People who don’t get enough vitamin D — either through sunlight or from their diet — have a higher incidence of periodontal disease than those with adequate vitamin D intakes, according to a National Health and Nutrition Examination Study.
Researchers analyzed data on periodontal attachment loss and blood levels of 25-hydroxy vitamin D3, a biomarker indicating vitamin D levels accumulated from diet and exposure to sunlight, in 11,202 men and women aged 20 or older who participated in the third National Health and Nutrition Examination Survey.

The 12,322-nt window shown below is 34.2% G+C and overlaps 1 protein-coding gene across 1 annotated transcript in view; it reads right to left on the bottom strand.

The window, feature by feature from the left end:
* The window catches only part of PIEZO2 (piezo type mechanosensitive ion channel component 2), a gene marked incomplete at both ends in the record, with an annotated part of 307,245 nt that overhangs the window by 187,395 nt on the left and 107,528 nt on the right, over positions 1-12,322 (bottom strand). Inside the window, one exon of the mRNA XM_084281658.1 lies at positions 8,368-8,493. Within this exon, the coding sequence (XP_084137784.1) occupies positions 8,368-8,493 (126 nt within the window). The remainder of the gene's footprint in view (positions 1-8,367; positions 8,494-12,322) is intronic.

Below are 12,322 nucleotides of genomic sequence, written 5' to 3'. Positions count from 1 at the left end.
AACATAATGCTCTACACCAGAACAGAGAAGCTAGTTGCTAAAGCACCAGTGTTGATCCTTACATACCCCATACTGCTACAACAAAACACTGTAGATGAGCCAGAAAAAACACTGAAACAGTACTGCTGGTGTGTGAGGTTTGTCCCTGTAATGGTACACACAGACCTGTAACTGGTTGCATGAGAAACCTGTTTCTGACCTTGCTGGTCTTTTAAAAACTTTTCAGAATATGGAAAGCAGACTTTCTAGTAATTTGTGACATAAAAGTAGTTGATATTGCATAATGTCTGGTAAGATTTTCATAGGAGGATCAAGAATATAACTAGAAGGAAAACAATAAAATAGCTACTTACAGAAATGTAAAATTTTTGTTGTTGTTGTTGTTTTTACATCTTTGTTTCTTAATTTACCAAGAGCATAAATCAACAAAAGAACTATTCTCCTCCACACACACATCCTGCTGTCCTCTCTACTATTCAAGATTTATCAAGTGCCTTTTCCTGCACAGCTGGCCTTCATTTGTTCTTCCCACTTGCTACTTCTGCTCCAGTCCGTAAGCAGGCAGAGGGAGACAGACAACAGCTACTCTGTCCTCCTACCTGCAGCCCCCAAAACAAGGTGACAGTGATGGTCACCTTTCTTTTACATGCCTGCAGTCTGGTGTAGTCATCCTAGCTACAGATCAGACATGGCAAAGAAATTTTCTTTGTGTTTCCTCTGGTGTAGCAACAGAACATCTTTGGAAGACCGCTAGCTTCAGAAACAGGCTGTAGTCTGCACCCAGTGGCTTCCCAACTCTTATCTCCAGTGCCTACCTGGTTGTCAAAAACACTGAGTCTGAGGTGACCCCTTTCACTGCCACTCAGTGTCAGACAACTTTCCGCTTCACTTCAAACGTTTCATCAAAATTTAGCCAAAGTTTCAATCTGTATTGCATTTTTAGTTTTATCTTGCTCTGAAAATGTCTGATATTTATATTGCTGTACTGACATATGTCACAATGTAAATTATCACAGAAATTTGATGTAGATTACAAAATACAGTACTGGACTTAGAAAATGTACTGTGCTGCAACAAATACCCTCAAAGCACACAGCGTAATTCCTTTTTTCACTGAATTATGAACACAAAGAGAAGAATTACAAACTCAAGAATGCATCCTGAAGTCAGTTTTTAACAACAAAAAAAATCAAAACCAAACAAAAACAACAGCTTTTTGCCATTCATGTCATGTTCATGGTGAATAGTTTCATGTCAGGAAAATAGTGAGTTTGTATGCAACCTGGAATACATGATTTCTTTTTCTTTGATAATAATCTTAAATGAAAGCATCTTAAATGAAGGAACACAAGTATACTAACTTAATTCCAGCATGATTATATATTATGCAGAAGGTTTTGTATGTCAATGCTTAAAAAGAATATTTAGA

Eighty percent of those in the study had lower-than-desired vitamin D levels. And the scientists found that the higher the levels of blood serum vitamin D, the better their periodontal health. The researchers suspect that vitamin D cuts down on the inflammatory response that leads to periodontal disease. More studies are needed to confirm the link, but these findings do suggest that vitamin D plays a role in oral health.
The study was funded in part by the Agricultural Research Service and was conducted by Bess Dawson-Hughes, a physician specializing in bone health and nutrition. Dawson-Hughes is the director of the Bone Metabolism Laboratory at the Jean Mayer USDA Human Nutrition Research Center on Aging at Tufts University in Boston, Mass.
Agricultural Research Service